Zeus liberated his brothers and sisters from his father’s malicious and all-consuming grasp. Then he led them to revolution, waging a war against the tyrannical god. In their victory, they turned their benevolent attention to the great creations of Nyx. The gods began to populate Uranus with the stars thus creating space. They began to furnish Gaia with life, thus birthing nature. After creating the appropriate backdrop, the gods recognized that the earth was correct excepting its want for animals and humans.
Zeus set to the task his sons Prometheus and Epimetheus, whose names translate literally to mean forethought and afterthought. This provides some interesting insight, perhaps, into the Greek perspective about man’s intellectual capacity and eventual self-awareness. In addition, it offers literal details about the unique abilities and idiosyncrasies that mark the species which populate the earth. When assigned to the job of designing creatures, the brothers were given a variety of gifts to offer their creations.
While Epimetheus set upon the task of creating the animals and awarding them all with gifts, Prometheus carefully sculpted man to be in the image of the gods. (Again, man’s definition as being in the image of god holds much in common with Judeo-Christian creationism). When he completed his task, he found that Epimetheus had given away all the gifts, leaving humankind with the shaft. Prometheus sought to rectify the matter by stealing a trace of fire from the setting sun and giving it to man. When Zeus awoke to find man in possession of that which was to belong only to the gods, he was furious.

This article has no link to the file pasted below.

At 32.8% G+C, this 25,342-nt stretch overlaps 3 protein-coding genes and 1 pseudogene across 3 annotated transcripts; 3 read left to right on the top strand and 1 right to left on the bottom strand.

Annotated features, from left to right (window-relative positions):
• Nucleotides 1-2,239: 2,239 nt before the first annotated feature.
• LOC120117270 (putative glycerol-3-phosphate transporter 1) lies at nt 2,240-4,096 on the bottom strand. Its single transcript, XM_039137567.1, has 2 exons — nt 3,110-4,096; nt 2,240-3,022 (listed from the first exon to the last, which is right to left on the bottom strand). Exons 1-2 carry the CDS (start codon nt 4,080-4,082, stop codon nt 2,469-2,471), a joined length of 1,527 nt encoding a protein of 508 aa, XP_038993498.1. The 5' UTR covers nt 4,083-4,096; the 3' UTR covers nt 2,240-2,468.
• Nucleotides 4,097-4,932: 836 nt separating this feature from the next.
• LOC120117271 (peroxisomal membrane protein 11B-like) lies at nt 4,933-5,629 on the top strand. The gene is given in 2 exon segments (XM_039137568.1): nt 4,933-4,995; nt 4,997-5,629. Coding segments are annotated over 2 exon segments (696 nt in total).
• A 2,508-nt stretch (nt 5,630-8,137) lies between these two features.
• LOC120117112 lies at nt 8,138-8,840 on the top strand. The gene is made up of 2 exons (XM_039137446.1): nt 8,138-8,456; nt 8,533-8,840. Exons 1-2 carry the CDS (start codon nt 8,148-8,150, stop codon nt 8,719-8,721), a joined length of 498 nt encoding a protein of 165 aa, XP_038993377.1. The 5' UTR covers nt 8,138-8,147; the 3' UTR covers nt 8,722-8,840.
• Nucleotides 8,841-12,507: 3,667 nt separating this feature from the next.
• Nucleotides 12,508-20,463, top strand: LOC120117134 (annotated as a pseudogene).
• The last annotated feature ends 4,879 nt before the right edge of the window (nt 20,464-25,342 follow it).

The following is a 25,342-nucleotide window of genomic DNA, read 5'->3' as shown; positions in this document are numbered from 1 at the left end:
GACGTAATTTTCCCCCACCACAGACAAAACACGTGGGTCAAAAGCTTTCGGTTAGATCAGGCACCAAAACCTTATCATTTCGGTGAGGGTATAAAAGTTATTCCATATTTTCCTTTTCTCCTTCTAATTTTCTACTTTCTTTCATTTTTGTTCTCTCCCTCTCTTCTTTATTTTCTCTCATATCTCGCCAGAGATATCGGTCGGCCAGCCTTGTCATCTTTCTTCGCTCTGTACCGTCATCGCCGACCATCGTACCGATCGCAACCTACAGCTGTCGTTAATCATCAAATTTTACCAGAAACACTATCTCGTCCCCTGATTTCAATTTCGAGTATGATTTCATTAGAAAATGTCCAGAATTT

He punished Prometheus to an eternity stapled to a tree, having his liver chewed on by vultures. But the damage was done. Man had been created and given the power of fire. There is a great deal more to Greek mythology, as with the bible. The role of the gods takes on a wide array of purposes, gradually divining all of man’s vices and virtues. But in the story of the earth’s creation alone, there is much illumination. The Greek legend begins to tell part of the story of Greek culture insofar as it offers some true self-examination.
In this story of violence, deception and a natural tendency toward roguishness, the Greeks provide a piercing look into a psyche long since perished from the world. Surviving with far greater ideological intensity are those creation myths driving modern faith. The traditional structure of the dominant monotheistic faiths incorporates a narrative regarding the creation of earth and man into its formative doctrines. Herein is typically contained an originating explanation for the relationship between god, man, heaven and earth that provides grounding for the entirety of the faith’s sacred text.